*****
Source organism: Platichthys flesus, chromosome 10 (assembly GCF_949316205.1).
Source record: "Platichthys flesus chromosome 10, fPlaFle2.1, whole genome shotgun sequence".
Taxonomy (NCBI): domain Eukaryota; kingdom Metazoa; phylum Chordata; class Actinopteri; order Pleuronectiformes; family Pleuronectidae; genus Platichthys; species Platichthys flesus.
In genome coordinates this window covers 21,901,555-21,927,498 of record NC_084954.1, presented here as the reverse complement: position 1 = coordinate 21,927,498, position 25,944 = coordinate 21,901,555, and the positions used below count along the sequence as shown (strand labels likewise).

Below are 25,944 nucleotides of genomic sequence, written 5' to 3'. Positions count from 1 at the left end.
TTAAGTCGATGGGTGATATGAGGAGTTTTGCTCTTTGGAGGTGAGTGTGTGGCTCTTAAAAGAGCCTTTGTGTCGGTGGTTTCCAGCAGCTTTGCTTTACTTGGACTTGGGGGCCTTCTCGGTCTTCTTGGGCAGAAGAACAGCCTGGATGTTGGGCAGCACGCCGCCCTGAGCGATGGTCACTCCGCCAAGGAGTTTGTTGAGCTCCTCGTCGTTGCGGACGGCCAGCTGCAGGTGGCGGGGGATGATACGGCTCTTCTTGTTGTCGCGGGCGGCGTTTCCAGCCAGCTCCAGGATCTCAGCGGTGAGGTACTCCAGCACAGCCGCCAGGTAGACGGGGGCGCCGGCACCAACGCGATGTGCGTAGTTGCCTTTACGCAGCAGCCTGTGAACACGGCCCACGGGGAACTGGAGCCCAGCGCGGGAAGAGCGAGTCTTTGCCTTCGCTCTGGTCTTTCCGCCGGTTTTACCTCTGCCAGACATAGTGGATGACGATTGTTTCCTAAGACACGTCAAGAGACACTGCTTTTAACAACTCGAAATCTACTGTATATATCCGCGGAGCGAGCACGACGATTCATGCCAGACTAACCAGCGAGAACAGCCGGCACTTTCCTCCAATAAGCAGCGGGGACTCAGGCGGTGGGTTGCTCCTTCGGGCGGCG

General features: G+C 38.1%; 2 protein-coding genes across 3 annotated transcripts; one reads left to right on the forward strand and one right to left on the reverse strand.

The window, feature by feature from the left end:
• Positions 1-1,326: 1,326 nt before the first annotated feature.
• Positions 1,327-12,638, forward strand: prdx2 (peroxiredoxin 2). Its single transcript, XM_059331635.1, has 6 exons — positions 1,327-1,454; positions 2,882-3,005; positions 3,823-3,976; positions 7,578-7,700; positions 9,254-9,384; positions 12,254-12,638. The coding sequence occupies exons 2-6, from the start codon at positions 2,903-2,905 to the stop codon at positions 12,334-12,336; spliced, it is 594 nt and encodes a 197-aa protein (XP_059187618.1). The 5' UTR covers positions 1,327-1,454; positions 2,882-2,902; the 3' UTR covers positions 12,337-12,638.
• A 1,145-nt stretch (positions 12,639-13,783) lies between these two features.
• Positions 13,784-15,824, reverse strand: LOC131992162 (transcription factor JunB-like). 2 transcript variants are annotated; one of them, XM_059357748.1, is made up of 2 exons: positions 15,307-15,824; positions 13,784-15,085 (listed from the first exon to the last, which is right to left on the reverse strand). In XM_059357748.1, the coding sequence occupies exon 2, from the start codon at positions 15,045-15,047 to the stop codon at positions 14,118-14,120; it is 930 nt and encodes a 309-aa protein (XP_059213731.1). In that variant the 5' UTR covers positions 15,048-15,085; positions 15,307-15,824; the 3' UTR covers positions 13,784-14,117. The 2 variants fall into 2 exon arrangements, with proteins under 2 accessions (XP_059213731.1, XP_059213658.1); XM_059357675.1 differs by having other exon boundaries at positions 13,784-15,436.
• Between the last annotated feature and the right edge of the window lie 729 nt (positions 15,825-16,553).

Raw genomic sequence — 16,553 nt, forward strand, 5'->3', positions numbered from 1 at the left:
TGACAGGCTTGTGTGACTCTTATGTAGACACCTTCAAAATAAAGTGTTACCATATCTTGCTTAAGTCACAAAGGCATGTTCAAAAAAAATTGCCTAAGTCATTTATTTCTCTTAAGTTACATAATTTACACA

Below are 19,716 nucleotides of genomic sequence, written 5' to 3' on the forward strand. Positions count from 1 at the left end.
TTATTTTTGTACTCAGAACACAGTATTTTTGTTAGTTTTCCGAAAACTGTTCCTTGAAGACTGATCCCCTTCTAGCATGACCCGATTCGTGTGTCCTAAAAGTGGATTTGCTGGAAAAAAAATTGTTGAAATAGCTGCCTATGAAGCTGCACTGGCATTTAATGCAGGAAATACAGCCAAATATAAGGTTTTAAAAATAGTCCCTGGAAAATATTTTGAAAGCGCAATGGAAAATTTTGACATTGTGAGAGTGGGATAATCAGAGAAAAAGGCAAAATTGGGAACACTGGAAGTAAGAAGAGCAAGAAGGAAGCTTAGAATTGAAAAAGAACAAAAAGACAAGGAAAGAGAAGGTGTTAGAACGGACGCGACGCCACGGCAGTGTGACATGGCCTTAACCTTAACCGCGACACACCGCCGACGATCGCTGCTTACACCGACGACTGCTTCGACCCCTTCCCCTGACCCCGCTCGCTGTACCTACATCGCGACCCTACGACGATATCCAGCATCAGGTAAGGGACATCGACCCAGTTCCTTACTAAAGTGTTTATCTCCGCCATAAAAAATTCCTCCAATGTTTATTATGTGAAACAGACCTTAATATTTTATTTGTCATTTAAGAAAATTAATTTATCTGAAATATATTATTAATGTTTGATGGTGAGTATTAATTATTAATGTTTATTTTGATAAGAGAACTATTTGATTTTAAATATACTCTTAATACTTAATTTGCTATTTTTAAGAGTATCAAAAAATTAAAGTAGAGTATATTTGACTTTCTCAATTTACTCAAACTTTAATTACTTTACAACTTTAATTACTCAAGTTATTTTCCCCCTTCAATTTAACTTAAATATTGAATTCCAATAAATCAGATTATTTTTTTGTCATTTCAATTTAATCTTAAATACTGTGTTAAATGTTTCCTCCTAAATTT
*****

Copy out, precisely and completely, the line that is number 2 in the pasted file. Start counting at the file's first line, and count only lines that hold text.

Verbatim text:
Source record: "Platichthys flesus chromosome 10, fPlaFle2.1, whole genome shotgun sequence".